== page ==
Tuesday, December 3, 2013

Stubs – Lady in the Lake

Lady in the Lake (1947) Starring: Robert Montgomery, Audrey Totter, Lloyd Nolan Directed by Robert Montgomery. Produced by George Haight. Screenplay by Steve Fisher. Based on the novel by Raymond Chandler.  Run Time: 105 minutes. U.S.  Black and White Film Noir, Mystery, Crime, Christmas

Last year, we celebrated a Bruce Willis Christmas, watching and reviewing three films he starred in that used the holiday season as a backdrop for their violence and terrorism, Die Hard, Die Hard 2 and RED. This was really nothing new and this year we’re going to continue our survey of such films from the 1930’s and 40’s which handled the holiday in much the same way: Lady in the Lake, The Man Who Came to Dinner, My Favorite Wife, and Things to Come. We’re calling it drive-by Christmas.

While I like It’s A Wonderful Life as much as, or more than, the next guy, I also like to see a variety of films at this time of year, from classics like The Bishop’s Wife to ones that sort of don't take the holiday too seriously, instead use it for atmosphere rather than the driving point of the film. Lady in the Lake has that quality in common with Die Hard and Die Hard 2, in that the holiday is all around the film, but it is not really a major part of the storyline at the same time.

Phillip Marlowe has been a popular character, depicted in several films most famously by Humphrey Bogart in The Big Sleep (1946), Dick Powell in Murder, My Sweet (1944), Elliot Gould in The Long Good-bye (1973) and by Robert Mitchum in Farewell, My Lovely (1975) and The Big Sleep (1978). The last time I’ve seen Marlowe was on the small screen; James Caan appeared as the private detective in HBO’s 1998 adaptation of the Chandler started, Robert B. Parker finished novel, Poodle Springs. The film Lady in the Lake is based on the novel of the same name, published in 1943.

Even the credits evoke the holiday.

The film opens with Marlowe (Montgomery) sitting at his desk addressing the audience about his involvement with the Lady in the Lake case. This introduction gives us a bit of the backstory. Fed up with low pay, Marlowe decided to start writing crime fiction and has submitted a piece to Kingsby Publications.

One of the few shots of Philip Marlowe (Robert Montgomery).
He is called for a meeting by magazine editor Adrienne Fromsett (Audrey Totter), who he thinks wants to discuss the publication of his story. But Marlowe quickly learns that she has summoned him under false pretenses. Adrienne is not interested in Marlowe's story and instead asks him to help her find Chrystal Kingsby, the estranged wife of Derace Kingsby (Leon Ames), the magazine's publisher.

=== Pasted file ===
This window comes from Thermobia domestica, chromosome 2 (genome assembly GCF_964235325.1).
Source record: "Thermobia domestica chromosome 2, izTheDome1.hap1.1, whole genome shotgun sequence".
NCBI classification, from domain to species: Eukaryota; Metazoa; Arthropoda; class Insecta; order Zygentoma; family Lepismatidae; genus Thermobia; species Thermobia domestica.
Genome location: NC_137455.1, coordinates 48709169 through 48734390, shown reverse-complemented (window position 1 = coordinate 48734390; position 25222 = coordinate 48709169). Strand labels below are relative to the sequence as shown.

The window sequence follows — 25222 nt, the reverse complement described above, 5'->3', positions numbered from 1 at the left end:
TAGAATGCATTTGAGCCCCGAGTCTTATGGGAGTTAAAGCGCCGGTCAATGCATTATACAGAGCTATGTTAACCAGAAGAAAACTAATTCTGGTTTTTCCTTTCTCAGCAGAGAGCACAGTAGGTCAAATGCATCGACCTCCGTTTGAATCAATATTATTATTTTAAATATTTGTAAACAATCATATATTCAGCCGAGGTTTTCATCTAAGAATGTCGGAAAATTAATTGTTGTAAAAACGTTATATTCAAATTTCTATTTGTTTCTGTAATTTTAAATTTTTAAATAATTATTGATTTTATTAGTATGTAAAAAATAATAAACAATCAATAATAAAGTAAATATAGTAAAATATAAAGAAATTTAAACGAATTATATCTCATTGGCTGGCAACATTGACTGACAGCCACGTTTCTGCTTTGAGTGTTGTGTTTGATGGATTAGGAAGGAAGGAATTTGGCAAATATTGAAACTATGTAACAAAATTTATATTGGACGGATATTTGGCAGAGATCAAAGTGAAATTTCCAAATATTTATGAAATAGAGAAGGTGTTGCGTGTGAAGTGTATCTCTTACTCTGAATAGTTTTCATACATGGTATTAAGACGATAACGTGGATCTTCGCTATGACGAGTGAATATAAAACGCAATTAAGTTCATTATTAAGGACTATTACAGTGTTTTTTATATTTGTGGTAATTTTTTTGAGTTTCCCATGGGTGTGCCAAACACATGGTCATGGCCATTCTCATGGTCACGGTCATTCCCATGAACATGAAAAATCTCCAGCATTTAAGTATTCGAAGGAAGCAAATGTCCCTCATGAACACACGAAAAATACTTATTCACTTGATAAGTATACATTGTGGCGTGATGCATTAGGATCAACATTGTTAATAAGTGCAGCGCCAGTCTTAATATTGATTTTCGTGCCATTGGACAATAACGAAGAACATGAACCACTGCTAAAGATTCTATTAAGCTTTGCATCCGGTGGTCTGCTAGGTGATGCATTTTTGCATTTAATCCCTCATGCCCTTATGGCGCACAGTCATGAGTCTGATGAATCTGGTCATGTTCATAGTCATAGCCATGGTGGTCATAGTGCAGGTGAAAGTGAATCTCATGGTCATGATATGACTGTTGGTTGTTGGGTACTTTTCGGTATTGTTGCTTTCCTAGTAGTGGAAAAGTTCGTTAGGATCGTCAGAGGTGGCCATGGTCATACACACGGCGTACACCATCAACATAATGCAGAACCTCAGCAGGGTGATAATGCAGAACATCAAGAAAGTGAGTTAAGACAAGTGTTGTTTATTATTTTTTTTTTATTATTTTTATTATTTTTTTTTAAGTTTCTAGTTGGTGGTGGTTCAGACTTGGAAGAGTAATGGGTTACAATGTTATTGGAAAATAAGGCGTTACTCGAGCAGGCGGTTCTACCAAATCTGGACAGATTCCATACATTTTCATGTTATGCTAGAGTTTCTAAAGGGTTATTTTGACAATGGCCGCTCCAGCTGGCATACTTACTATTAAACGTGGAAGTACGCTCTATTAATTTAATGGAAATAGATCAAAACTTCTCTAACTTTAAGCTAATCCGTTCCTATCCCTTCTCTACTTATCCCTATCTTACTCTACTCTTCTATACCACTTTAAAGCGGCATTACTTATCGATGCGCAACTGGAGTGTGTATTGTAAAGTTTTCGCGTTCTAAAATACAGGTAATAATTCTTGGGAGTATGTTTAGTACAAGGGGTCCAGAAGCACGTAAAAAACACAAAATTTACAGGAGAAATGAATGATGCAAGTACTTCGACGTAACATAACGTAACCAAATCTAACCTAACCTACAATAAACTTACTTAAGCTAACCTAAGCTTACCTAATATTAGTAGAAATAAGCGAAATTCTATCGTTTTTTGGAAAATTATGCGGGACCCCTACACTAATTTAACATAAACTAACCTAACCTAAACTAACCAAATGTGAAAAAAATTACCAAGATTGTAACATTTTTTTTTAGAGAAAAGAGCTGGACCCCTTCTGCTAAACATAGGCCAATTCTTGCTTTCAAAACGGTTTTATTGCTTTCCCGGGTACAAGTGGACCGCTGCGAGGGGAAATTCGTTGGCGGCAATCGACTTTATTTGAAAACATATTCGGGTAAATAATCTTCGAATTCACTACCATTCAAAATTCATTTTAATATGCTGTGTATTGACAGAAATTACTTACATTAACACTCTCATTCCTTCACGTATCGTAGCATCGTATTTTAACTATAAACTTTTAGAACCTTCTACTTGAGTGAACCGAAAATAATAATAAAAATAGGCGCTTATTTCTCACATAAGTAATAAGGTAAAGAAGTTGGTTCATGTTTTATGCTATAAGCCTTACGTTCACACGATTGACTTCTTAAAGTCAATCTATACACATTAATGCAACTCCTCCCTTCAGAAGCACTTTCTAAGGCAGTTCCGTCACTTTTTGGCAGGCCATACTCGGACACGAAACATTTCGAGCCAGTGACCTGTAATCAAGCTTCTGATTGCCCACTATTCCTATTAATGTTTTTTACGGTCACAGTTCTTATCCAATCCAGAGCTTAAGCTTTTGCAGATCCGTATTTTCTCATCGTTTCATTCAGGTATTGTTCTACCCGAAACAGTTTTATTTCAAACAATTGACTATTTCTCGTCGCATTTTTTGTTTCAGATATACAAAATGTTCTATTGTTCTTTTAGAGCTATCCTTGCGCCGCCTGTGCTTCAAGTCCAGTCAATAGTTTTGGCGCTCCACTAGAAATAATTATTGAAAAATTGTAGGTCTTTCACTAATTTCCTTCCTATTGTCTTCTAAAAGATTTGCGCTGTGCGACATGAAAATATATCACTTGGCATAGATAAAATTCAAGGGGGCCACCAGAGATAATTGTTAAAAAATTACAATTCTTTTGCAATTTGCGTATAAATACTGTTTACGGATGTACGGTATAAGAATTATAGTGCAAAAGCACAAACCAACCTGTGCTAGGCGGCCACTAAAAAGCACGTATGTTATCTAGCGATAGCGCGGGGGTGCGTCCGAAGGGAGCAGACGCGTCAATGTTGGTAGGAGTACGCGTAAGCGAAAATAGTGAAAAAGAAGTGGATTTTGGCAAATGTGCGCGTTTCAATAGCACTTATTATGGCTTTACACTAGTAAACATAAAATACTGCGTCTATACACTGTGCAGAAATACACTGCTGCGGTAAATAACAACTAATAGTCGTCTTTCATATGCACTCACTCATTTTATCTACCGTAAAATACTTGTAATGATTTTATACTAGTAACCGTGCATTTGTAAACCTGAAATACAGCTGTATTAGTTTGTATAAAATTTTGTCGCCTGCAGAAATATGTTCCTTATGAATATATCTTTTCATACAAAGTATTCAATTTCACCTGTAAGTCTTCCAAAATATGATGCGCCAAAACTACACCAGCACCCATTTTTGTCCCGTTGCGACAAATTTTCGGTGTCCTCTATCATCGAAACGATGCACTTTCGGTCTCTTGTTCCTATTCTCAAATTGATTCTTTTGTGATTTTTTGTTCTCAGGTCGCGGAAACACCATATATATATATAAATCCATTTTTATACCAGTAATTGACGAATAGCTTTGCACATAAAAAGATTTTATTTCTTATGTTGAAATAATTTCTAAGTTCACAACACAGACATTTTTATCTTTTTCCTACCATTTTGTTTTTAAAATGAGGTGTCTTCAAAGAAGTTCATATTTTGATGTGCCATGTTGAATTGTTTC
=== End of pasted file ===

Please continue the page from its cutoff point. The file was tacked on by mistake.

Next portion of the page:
Derace Kingsby (Leon Ames) and Adrienne Fromsett (Audrey Totter)
Marlowe sees through Adrienne and accuses her of trying to break up Kingsby's marriage so that she can marry Derace herself. Marlowe is intrigued by Adrienne's desperation, and he’s also attracted to her, so he accepts the case.

After learning that Chrystal was last seen with a playboy named Chris Lavery (Dick Simmons), Marlowe begins his investigation with a visit to Lavery's home in Bay City (aka Santa Monica). Lavery invites Marlowe into his home, and after calmly answering Marlowe’s questions abruptly knocking the detective unconscious. Hours later, Marlowe regains consciousness in a jail cell and is taken to see Bay City police detectives Lieutenant DeGarmot (Lloyd Nolan) and Captain Fergus K. Kane (Tom Tully). Kane warns Marlowe not to start trouble in his district before releasing him.

Chris Lavery (Dick Simmons)

Marlowe reports to Adrienne, who advises him to go to Little Fawn Lake, where the Kingsbys have a house and where Chrystal was last seen. But before Marlowe can leave her office, a reporter arrives with news that Bill Chess, the caretaker at Kingsby's home, has been arrested, charged with murdering his wife Muriel, whose body was found in the lake. Adrienne fears that Chrystal may actually be the murderer since she hated Muriel and insists Marlowe leave immediately.

Marlowe eavesdrops on a report Kingsby receives.

We return to Marlowe in his office, who tells us that he made the trip. He once again reports to Adrienne, telling her the body found in the lake had been there for nearly a month and that he also discovered that Muriel used the name "Mildred Havelend." Further, Muriel had married the caretaker because she was being pursued and needed a place to hide. Marlowe also reports that Muriel and Chrystal had a fight over a man and that he, Marlowe, had found an anklet inscribed with the words, "to Mildred from Chris." Suspecting that Lavery is involved in the disappearances of both Muriel and Chrystal, Marlowe pays another visit to his Bay City house.

When he arrives, he finds the door unlocked and meets a confused pistol-wielding woman, who introduces herself as Lavery's landlady, Mrs. Falbrook (Jayne Meadows). Mrs. Falbrook tells Marlowe that Lavery’s not home. When Marlowe asks about the gun, she claims she found it on the landing and gives it to Marlowe before departing.

Mrs. Fallbrook (Jayne Meadows), Chris Lavery's landlady.

Going upstairs, Marlowe finds a handkerchief with the initials "A. F." on it in a bedroom and in the bathroom he finds Lavery's bullet-ridden body in the shower. Believing that either Adrienne or Kingsby is responsible for Lavery's murder, Marlowe crashes Kingsby’s office Christmas party. He shows Adrienne the gun he’d gotten from Mrs. Falbrook, but she appears genuinely stunned over Lavery's death.

When Marlowe brings Kingsby up to date on his activities, the publisher expresses shock that Adrienne has been trying to sabotage his marriage. He tells her she had misunderstood his interest in her. Though Adrienne confesses to Marlowe that she was after Kingsby's money, she denies Marlowe's accusation that she murdered for it or was involved with Lavery.

Adrienne then angrily fires Marlowe, but Kingsby immediately hires him to find Chrystal and help him protect her from false murder charges. Marlowe goes back to Bay City to return the gun to Lavery’s, but finds Kane and DeGarmot already there. When they’re left alone, Marlowe suggests DeGarmot knows Muriel and that he could be the man she’d been hiding from. DeGarmot scuffles with Marlowe and the police try unsuccessfully to have the detective charged with Lavery's murder.